The 5/22 mail brought a letter from AT&T Universal Card. I almost didn’t open it because it was preprinted “OPEN IMMEDIATELY: Important Account Notice” and had a preprinted first class indicia. Obviously, another of the cash advance check mailings I receive 4x a year or so.
But no. The letter inside began: “Citi, the issuer of your AT&T Universal Cash Rewards Card, has decided to discontinue this credit card for business reasons. Therefore, your account will be closed on 6/30/06. This letter outlines important information about he closing of your account.” And so it did… several single spaced paragraphs to inform me what happens to my cardmember benefits (mostly going away) and outstanding balance (it’s still there) before a final “thank you for your business” at the end.
Now let’s see here. I’ve had this card for maybe 20 years. As I recall it was a pioneer—the first high limit, fee free MasterCard. Over the years it changed hands several times and various institutions paid what would add up to several billion dollars for the customer portfolio and brand identification. And now suddenly it’s worth no more than a curt “thank you for your business” ?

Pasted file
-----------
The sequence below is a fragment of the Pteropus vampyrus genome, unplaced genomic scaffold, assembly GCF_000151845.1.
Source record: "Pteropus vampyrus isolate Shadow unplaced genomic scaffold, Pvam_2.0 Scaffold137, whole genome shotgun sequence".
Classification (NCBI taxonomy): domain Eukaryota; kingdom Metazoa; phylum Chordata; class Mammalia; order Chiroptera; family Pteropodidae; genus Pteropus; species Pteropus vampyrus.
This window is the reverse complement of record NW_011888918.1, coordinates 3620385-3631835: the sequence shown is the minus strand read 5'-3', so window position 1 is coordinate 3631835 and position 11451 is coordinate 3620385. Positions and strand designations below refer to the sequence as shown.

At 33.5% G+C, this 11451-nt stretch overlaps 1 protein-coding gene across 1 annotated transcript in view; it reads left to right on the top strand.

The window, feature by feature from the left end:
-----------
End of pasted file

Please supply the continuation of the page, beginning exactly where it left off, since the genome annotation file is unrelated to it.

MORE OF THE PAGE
Ironically, the very same day brought an email from AT&T Universal Card. They want to let me know that I should refinance my home at a low home equity rate through them because, as a Universal Card customer, “you’ve earned it!”
That quotidian email is an example of why marketers believe business relationships have value—especially when you have the kind of relationship that gives you legal permission to send an email solicitation to your customer list. Yet, I’m assuming this will be the last I hear from my friends at Universal Card. (The deadline for my loan application is 6/30, which makes sense because my card relationship goes kablooie then.)
Citi evidently believes the Universal Card no longer has any business value. I disagree. Anybody want to join me and take up a collection to buy the brand? I’m hoping $1000 will do it.